What is home buying power and why does it matter?

Woman calculating buying power

Content

Home buying power is one of the most important factors to consider when purchasing a home. It’s not only about how much you can afford, but also about making sure you have the right loan and mortgage products to fit your needs.

In this blog post, I’ll answer “What is home buying power?”, and how you can make sure you have the maximum amount of purchasing power possible.

Home buying power defined

When purchasing a home with a mortgage, your bank will qualify and pre-approve you for a maximum home price. This amount is your buying power. This amount is determined by several factors within your control and some outside of your control that go into the calculations that determine how much you can afford.

Though it is important to consider your monthly budget–the total amount of money you have each month to spend on a mortgage after your fixed bills and expenses– when considering your monthly mortgage payment, your monthly budget does not equal your buying power.

You can have two home buyers with the same monthly house payment, but because of various qualifying factors, their buying power and affordability can be very different.

For most people, their home is the biggest purchase they will ever make. It’s important to understand what factors influence your buying power before you shop for a new place. 

Factors that influence your home buying power

Typically, your financial ability to purchase a home is measured by several factors, including:

Your credit score

Having a good established credit history is not only important for getting loans and making big purchases; it can also play an essential role in determining your home buying power.

Your score reflects your ability to handle debt, and this has a direct impact on how much you can afford to purchase a house. A high score will increase your borrowing capacity, allowing you to take out a larger mortgage or qualify for a better mortgage rate.

But a low score can cause limited financing options, putting you at a disadvantage when you’re ready to make one of the biggest investments of your life.

So whether you’re looking to buy your very first home or are just in the market for a change, it’s important to be mindful of your credit score and do what you can to maintain and improve it.

Your payment history, variety of credit institutions, and amounts owed are all under consideration by mortgage lenders.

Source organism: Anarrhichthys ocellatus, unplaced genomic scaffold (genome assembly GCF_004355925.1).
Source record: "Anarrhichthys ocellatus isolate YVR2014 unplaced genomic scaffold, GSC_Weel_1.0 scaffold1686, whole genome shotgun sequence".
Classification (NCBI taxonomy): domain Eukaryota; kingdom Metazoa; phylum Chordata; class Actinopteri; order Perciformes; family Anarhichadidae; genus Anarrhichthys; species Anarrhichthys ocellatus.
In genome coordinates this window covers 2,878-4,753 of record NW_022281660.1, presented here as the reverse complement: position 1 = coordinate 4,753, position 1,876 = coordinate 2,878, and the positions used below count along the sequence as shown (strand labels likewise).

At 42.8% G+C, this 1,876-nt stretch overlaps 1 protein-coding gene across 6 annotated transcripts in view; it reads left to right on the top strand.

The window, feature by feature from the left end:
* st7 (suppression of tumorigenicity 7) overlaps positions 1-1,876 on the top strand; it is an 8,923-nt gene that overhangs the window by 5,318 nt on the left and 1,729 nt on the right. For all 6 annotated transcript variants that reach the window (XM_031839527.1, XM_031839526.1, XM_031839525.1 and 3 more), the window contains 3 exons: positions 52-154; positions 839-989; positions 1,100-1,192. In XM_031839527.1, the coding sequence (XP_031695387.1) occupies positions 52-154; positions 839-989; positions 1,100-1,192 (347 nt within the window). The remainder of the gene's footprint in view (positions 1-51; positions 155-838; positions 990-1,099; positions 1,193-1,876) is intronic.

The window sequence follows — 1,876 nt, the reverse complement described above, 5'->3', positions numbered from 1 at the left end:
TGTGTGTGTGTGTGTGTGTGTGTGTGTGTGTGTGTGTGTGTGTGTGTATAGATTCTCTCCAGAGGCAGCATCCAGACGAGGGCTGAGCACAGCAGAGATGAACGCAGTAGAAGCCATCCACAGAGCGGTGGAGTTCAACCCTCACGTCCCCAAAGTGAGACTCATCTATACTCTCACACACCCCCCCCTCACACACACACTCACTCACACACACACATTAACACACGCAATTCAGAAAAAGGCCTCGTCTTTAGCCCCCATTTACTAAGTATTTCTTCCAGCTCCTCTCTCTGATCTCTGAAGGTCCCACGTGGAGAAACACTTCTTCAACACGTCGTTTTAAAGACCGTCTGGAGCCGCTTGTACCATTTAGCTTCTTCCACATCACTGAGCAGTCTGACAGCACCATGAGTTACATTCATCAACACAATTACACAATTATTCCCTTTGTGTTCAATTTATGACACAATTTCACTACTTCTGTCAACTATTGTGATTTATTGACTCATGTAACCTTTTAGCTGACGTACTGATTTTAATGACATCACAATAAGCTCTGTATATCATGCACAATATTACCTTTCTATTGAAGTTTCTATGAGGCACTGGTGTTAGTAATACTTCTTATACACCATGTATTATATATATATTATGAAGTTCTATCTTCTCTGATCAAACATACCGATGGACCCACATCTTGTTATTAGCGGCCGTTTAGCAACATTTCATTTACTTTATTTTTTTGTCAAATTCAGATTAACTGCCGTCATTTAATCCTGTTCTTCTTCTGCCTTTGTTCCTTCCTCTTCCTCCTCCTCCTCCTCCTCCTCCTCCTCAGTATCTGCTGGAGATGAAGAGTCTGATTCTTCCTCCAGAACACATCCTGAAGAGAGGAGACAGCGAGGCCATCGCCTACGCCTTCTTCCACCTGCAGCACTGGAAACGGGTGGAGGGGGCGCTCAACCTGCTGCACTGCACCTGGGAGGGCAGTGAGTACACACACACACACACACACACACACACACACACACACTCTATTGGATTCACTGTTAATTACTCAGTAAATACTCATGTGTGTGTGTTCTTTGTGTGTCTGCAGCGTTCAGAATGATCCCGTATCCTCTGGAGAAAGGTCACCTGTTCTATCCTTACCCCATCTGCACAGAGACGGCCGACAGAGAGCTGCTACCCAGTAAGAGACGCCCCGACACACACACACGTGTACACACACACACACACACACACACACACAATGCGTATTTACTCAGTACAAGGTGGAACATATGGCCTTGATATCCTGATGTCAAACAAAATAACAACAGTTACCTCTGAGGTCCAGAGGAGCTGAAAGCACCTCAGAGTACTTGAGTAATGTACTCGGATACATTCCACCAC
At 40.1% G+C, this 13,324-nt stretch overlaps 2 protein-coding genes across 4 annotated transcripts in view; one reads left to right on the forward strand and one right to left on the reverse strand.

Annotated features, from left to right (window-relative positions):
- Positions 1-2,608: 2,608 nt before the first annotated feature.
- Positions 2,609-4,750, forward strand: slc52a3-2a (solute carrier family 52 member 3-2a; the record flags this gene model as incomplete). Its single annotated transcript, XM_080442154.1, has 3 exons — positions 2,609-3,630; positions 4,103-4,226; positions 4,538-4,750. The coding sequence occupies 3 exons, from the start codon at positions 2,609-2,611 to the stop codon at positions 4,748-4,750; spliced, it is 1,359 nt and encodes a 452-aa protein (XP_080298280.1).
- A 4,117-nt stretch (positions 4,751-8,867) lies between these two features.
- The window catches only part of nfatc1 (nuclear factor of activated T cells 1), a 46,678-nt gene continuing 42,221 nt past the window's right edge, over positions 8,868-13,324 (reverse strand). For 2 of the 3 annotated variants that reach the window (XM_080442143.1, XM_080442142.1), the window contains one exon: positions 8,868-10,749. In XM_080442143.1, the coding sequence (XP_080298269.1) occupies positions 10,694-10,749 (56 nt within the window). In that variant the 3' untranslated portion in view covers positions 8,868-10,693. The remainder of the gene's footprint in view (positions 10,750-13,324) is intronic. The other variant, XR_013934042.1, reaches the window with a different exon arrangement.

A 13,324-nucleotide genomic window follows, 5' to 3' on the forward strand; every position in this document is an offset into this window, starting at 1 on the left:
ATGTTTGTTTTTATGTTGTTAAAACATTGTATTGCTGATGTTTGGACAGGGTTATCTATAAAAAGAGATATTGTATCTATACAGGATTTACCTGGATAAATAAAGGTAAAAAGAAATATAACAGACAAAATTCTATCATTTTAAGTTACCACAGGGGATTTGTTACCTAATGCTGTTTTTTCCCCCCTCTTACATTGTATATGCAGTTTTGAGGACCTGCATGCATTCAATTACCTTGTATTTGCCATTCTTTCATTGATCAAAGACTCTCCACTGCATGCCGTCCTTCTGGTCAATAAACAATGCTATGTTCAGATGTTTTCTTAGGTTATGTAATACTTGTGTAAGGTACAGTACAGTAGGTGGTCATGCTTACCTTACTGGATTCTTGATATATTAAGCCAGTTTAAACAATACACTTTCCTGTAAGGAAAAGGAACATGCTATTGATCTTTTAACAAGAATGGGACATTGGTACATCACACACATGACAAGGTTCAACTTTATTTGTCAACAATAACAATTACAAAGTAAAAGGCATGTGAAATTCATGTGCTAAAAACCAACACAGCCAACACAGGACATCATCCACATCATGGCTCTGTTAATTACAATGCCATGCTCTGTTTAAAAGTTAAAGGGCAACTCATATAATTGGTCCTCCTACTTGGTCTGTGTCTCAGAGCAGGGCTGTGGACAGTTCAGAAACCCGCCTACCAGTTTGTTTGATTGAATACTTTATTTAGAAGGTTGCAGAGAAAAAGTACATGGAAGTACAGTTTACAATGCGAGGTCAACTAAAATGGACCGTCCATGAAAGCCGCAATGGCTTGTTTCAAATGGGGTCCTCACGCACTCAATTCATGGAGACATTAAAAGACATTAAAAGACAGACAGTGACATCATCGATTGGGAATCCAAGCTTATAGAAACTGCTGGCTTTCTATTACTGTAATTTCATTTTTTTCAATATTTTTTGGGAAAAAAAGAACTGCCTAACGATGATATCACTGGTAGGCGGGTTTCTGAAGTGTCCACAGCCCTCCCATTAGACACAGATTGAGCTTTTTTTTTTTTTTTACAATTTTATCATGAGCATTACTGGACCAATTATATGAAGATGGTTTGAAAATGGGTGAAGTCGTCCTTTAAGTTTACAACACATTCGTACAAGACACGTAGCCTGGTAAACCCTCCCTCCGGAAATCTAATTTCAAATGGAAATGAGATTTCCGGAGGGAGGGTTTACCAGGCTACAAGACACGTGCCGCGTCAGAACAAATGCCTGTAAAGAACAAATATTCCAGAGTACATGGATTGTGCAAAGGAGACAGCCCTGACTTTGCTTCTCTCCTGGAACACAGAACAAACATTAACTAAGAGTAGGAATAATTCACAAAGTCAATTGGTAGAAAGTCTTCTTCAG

With the right mindset and smart financial habits, you’ll be well on your way to building long-term financial stability and finding the perfect place to call home.

Your income and debt-to-income ratio

Your income is a crucial indicator of your ability to afford a mortgage, as well as other living expenses. And because lenders typically require that your monthly debt commitments not exceed 43% of your income, your debt-to-income ratio is also an important factor in determining whether you have enough buying power.

Obviously, the higher your income and the lower your DTI, the more financial flexibility you will have when purchasing a home. And while improving these figures can be challenging depending on your specific situation, there are certain actions you can take to help boost them.

For example, you could try lowering your current monthly expenses by reducing or canceling unused subscriptions or getting rid of extraneous spending habits, such as eating out too often or making impulsive purchases on credit cards.

You may be able to increase your income by looking for additional sources of revenue through side gigs or finding new opportunities within your current job.

Ultimately, the key is to find the right balance between increasing your income and paying down any existing debts so that you can boost your total buying power.

Interest Rates

Many of the determining factors that affect your home purchasing power are within your control, but the overall health of the economy and federal interest rates are out of our control. And unfortunately, this is a huge affordability determining factor.

If your mortgage rate increases before you find a home, your buying power will decrease and you’ll no longer qualify to borrow as much for a home. This may force you to look for homes in a lower price range.

According to CNBC, the 2022 interest rate hikes cost many home buyers 16% or $165,000 in purchasing power.

Do what you can to improve the factors you can control and consider putting down a higher down payment to decrease your loan amount. In the future, if the average mortgage rate decreases again, you can always consider refinancing to a lower rate.

The current market value of homes in your area

There has always been a strong connection between the market value of homes and home buying power. As the average sales price increases within a market, buyers will need to qualify to borrow more money to afford a higher valued home.

And as home values increase, annual property taxes may also increase. Property taxes are factored into your monthly mortgage payment, so a home with a higher property tax may decrease your purchasing power.

When looking to purchase your next home, it’s important to keep your local area’s market value in mind, along with average property tax rates, as well as other key economic indicators.

It’s best to work with an experienced real estate agent who can help you navigate the complex world of housing economics, and ensure that you’re getting the best deal possible in the current real estate market.

Your length of employment and employment status

Your employment status and the length of time you have worked at that occupation are two important aspects that will affect your purchasing power. If you’re just starting your career, you may not have the same buying power as someone more established in their job.

The good news is there are a variety of loan and home buying programs created specifically for first-time buyers, self-employed buyers, and buyers who just started in certain professions to help their ability to afford a home loan.

Other aspects that can affect your home buying power

  • Your savings and liquid assets
  • Whether you’re buying a new home or refinancing an existing one
  • Whether you are buying a home for the first time or not
  • Type of property being purchased
  • Whether the home is an investment property or an owner-occupied property